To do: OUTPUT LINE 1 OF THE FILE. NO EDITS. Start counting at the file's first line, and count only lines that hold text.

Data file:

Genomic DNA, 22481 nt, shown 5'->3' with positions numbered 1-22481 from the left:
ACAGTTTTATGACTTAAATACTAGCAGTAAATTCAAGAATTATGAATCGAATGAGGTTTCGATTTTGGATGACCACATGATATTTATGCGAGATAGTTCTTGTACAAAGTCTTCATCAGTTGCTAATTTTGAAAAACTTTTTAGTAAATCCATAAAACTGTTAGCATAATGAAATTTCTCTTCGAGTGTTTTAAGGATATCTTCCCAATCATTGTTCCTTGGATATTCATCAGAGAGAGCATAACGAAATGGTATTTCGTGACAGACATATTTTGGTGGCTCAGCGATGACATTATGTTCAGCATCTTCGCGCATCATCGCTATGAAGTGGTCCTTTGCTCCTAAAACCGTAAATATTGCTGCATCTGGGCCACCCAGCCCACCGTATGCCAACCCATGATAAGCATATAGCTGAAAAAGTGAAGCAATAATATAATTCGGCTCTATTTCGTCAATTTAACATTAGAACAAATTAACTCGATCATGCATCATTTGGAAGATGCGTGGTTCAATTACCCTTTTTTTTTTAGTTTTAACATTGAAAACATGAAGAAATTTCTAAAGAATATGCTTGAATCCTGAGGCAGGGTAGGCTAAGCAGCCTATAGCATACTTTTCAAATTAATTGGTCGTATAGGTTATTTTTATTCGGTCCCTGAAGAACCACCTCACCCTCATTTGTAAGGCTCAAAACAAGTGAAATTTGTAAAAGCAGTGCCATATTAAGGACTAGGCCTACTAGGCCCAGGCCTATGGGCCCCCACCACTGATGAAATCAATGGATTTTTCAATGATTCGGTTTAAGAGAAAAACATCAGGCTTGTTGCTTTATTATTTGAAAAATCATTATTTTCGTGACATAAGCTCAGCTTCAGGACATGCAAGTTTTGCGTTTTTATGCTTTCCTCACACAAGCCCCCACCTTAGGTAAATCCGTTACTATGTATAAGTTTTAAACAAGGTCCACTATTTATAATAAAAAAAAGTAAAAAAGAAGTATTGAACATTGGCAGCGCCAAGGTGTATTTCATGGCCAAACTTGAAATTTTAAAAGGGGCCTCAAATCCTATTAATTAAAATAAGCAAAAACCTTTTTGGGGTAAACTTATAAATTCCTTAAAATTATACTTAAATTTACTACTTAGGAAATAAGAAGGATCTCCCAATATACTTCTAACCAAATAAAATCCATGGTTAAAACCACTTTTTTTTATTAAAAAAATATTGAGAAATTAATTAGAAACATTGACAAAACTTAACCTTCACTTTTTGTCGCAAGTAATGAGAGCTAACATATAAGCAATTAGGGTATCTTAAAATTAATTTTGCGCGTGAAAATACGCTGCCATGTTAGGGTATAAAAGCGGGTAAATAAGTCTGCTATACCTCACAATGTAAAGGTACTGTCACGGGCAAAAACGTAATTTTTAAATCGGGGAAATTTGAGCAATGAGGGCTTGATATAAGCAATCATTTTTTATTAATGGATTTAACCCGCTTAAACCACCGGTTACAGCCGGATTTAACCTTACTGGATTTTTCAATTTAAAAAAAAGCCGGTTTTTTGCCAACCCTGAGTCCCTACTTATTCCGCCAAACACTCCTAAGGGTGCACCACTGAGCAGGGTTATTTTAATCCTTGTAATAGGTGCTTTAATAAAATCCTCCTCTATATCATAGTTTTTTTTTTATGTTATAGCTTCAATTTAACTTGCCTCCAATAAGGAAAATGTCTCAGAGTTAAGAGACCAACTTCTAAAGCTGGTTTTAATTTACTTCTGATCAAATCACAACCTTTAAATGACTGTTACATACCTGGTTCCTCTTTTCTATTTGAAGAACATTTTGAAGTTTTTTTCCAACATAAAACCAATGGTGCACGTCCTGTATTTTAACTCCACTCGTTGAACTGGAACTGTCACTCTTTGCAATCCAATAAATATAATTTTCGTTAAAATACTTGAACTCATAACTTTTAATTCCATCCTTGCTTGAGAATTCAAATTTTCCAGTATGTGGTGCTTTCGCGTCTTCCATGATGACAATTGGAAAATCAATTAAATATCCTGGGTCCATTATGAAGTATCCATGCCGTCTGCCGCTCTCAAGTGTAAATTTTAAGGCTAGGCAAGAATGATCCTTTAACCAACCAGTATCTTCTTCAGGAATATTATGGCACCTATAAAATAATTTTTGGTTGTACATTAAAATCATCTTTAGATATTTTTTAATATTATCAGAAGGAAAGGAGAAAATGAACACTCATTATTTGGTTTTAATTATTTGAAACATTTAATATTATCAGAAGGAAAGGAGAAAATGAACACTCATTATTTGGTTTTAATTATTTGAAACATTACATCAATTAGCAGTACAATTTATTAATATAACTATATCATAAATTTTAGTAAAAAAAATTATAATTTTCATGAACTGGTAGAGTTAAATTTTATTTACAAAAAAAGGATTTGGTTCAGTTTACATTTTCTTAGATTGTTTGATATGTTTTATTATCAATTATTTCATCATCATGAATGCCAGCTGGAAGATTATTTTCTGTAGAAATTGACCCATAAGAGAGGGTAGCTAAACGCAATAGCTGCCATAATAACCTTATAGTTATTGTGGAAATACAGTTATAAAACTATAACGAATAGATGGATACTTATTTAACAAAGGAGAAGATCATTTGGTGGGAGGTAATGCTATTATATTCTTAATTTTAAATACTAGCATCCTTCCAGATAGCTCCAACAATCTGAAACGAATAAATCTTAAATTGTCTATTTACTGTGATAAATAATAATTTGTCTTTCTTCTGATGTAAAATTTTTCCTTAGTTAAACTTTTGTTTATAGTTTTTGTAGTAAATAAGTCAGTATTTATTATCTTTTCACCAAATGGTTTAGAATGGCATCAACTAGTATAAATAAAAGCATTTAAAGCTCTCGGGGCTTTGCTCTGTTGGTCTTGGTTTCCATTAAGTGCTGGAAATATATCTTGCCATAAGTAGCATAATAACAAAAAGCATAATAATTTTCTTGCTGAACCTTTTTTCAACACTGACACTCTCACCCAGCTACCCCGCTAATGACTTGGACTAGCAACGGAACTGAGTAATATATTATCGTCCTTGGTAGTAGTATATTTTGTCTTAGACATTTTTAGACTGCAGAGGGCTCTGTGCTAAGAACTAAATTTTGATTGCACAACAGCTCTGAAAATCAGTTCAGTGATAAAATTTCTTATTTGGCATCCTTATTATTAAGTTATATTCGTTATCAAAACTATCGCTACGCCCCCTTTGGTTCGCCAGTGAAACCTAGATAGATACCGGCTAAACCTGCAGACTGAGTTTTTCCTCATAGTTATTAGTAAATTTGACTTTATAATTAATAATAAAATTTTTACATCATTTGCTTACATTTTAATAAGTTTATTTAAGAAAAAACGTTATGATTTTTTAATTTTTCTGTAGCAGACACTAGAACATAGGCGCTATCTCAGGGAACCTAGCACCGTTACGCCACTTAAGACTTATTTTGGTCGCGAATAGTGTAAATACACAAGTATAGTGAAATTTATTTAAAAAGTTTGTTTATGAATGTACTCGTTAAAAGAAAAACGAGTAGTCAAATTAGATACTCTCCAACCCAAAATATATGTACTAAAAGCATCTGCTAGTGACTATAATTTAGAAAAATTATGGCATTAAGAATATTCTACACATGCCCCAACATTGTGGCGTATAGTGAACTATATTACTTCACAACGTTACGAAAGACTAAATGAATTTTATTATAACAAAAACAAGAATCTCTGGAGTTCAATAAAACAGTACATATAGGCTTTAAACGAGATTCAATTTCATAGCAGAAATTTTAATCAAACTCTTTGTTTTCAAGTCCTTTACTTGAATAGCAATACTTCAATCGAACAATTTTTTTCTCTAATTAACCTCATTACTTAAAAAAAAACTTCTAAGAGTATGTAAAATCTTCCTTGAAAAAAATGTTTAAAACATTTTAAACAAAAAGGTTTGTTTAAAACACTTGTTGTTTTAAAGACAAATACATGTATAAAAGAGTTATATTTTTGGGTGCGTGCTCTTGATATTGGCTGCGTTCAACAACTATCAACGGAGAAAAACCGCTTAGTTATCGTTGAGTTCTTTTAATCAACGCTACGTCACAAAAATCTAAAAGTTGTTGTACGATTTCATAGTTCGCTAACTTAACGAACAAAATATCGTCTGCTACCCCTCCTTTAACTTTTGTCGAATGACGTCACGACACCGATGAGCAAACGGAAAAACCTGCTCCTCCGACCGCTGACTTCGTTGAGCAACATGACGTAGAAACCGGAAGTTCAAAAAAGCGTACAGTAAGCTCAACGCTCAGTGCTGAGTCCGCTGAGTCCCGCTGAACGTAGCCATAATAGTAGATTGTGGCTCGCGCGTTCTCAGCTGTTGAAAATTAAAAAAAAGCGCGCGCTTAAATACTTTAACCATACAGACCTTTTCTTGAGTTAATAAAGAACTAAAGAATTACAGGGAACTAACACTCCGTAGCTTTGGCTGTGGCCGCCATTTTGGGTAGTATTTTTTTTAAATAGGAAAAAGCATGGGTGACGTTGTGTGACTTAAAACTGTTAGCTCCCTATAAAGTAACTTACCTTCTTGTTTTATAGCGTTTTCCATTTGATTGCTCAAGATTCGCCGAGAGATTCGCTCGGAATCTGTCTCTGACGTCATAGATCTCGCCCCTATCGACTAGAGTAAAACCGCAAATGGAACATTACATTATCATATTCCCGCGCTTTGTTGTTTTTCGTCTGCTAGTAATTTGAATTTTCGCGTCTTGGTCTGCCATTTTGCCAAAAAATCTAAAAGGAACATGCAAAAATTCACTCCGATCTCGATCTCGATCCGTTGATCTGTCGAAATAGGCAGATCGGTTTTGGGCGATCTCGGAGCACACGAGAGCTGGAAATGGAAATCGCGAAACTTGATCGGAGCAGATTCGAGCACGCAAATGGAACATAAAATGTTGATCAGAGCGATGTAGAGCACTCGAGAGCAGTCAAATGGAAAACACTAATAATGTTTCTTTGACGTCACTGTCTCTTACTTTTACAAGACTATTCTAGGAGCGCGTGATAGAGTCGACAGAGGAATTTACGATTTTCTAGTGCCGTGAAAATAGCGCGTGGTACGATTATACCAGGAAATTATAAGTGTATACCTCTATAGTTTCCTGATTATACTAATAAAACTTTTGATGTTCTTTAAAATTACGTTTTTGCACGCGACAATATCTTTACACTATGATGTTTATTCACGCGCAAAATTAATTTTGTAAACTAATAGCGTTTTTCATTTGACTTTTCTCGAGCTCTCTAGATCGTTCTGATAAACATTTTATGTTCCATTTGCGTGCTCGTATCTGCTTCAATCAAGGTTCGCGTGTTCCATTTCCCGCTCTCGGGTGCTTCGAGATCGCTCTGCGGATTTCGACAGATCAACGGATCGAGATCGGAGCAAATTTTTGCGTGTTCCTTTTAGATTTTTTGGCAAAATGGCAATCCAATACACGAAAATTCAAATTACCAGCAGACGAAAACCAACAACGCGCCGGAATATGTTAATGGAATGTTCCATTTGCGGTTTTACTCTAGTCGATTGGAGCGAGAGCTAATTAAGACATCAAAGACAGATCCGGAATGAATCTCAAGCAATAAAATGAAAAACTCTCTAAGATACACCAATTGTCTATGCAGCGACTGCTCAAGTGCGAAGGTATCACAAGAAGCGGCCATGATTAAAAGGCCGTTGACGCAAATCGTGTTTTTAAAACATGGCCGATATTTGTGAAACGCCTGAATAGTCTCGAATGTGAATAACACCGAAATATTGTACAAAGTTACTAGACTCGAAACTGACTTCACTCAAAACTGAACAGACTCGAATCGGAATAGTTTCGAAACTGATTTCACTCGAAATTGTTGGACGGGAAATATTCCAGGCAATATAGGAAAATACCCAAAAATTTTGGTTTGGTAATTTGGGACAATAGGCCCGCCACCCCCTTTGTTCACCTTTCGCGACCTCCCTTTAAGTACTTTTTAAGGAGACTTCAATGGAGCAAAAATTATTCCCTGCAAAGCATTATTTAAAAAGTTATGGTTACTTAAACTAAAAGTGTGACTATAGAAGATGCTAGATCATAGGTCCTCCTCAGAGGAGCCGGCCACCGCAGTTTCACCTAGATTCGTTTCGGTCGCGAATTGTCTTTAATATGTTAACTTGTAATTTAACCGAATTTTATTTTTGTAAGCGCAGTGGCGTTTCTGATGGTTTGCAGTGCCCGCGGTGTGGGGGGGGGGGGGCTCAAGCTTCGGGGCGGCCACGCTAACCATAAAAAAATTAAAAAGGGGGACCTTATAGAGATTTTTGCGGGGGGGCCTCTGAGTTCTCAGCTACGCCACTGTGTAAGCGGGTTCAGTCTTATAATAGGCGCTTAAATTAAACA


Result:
Genomic DNA, 22481 nt, shown 5'->3' with positions numbered 1-22481 from the left: